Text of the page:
Nations cannot solve the climate crisis and prevent serious impacts without simultaneously reducing both short-lived and long-lived climate pollutants. Reducing CO2 will limit the overall warming the planet will experience generations from now, which will have profound impacts on limiting sea level rise and other dangerous consequences.

Reducing warming caused by methane during our lifetime will also reduce the likelihood of extreme weather events and species extinctions — and, a slower rate also provides more time for societies and ecosystems to adapt to changes.

This post originally appeared on LiveScience.

Also posted in Energy, Greenhouse Gas Emissions, Science| Comments are closed

Opportunities for Streamlined, Cost-Effective, and Legally Durable Implementation of the Clean Power Plan

Stroller Brigade 012This post was co-written by EDF's Peter Zalzal

The U.S. is poised to take an historic step this summer.

The U.S. Environmental Protection Agency (EPA) will finalize the Clean Power Plan, which will create our nation’s first-ever standards for carbon pollution from existing fossil fuel-fired power plants. These power plants account for almost 40 percent of U.S. carbon pollution, so these new standards are critical to mitigating climate change and protecting public health.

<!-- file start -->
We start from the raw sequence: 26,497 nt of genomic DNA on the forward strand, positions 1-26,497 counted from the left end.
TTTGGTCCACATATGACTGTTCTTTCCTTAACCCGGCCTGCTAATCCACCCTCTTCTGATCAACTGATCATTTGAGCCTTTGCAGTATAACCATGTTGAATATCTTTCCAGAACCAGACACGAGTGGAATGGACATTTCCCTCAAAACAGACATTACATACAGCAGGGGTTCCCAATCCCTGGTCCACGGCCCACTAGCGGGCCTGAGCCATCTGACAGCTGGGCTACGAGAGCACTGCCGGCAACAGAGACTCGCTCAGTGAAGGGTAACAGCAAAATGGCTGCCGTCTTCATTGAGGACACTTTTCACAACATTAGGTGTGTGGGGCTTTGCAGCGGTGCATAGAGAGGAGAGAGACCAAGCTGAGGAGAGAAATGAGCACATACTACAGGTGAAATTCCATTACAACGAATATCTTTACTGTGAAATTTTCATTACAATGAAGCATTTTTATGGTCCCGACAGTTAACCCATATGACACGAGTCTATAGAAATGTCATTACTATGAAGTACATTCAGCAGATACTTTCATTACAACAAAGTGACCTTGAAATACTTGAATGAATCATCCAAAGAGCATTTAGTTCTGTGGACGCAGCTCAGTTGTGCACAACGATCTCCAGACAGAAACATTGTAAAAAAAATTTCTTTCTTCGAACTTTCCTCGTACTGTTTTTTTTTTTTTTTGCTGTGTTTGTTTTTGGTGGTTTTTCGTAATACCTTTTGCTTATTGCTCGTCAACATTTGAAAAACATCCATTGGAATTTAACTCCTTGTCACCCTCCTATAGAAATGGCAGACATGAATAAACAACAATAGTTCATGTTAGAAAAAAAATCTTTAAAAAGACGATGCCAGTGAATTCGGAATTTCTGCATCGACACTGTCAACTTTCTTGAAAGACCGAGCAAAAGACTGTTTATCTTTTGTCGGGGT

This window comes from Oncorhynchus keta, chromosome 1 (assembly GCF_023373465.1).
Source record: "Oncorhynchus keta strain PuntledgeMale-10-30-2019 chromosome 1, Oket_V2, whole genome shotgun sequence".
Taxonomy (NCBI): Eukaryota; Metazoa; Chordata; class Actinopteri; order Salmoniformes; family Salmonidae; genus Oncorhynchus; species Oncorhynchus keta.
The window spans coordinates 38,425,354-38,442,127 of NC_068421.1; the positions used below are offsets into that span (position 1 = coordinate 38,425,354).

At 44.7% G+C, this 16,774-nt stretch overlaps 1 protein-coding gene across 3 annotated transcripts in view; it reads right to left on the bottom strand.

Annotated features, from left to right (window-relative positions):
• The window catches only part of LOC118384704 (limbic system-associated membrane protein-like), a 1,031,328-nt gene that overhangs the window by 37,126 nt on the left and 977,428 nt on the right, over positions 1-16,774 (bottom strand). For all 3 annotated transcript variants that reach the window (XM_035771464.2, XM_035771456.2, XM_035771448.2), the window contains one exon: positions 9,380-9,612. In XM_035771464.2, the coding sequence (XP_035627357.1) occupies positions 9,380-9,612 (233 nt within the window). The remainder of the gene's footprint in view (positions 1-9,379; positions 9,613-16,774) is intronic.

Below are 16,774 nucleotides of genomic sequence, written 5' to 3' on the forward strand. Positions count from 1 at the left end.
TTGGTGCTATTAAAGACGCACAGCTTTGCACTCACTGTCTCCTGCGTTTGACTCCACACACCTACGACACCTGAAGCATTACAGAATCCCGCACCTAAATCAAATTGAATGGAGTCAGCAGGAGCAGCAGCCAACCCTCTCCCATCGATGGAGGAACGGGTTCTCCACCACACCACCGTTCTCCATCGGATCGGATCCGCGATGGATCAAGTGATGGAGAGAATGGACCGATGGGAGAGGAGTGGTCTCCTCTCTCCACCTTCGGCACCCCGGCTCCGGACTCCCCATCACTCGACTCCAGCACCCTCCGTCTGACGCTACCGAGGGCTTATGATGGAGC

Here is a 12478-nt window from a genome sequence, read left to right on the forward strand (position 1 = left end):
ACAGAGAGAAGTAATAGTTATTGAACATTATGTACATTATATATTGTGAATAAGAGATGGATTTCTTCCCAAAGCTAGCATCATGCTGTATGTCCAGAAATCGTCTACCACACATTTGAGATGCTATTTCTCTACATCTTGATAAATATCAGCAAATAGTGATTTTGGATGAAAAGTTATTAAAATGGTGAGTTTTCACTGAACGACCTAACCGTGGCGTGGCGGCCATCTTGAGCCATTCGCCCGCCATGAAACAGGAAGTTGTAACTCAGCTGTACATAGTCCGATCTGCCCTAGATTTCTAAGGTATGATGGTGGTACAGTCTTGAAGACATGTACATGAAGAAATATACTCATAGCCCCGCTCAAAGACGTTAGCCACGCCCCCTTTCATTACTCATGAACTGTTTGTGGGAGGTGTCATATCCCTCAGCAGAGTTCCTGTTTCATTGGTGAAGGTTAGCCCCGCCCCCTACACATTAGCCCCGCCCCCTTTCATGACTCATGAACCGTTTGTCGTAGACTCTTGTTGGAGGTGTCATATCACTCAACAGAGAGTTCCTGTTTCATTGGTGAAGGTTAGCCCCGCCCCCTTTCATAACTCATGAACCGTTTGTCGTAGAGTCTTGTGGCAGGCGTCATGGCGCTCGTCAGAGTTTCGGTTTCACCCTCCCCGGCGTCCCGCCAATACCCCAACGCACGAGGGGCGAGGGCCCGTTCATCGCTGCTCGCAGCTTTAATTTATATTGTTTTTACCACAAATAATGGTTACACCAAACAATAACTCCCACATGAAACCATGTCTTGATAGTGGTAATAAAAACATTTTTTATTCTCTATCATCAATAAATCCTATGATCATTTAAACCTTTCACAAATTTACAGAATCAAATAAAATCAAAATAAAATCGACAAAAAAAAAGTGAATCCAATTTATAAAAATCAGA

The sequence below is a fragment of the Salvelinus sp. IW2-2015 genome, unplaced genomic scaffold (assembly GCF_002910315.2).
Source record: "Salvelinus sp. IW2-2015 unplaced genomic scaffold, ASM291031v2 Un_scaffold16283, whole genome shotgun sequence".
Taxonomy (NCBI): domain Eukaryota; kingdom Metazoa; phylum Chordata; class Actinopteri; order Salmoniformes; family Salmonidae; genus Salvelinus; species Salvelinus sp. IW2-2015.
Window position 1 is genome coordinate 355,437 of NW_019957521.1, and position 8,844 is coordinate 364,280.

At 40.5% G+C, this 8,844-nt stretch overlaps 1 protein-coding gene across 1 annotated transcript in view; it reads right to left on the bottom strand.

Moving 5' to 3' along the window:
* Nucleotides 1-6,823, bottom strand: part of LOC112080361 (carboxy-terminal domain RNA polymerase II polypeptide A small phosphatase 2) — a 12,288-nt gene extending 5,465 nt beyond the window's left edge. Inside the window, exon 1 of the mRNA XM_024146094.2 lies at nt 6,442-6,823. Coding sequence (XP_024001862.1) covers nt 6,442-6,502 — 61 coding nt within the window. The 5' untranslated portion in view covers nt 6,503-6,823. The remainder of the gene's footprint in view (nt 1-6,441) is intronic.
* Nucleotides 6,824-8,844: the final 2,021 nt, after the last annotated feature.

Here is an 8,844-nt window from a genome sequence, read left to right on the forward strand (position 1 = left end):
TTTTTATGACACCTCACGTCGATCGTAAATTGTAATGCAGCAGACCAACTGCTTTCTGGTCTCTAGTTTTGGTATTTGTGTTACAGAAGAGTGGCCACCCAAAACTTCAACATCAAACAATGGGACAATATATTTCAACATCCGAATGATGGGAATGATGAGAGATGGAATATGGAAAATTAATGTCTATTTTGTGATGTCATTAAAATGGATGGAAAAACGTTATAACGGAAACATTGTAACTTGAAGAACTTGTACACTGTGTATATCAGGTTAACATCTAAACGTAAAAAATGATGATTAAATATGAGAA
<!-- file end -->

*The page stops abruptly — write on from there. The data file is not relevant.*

The proposed Clean Power Plan builds on a tradition of partnering with states to reduce air pollution and to protect public health and the environment. For each state, EPA has proposed an individualized carbon pollution goal that reflects the composition of the state’s power sector and its opportunities for cost-effective reductions. Each state will then have the opportunity to design a plan for meeting its goal that is tailored to its unique circumstances and priorities.

In designing these plans, states will have a critical opportunity to ensure that carbon pollution reductions are achieved in a way that delivers important public health protections for all Americans, especially environmental justice communities that bear a disproportionate share of ambient air pollution burdens.

States will also be able to leverage a full suite of cost-effective measures for carbon pollution reduction, including a variety of approaches highlighted in a recent report by the National Association of Clean Air Agencies, as well as energy efficiency measures that directly benefit consumers – including low-income households — by lowering their energy bills.

Our new EDF white paper examines how states can design plans that meet federal requirements using well-established regulatory emissions management tools and, at the same time, preserve the compliance flexibility needed to secure cost-effective pollution reduction.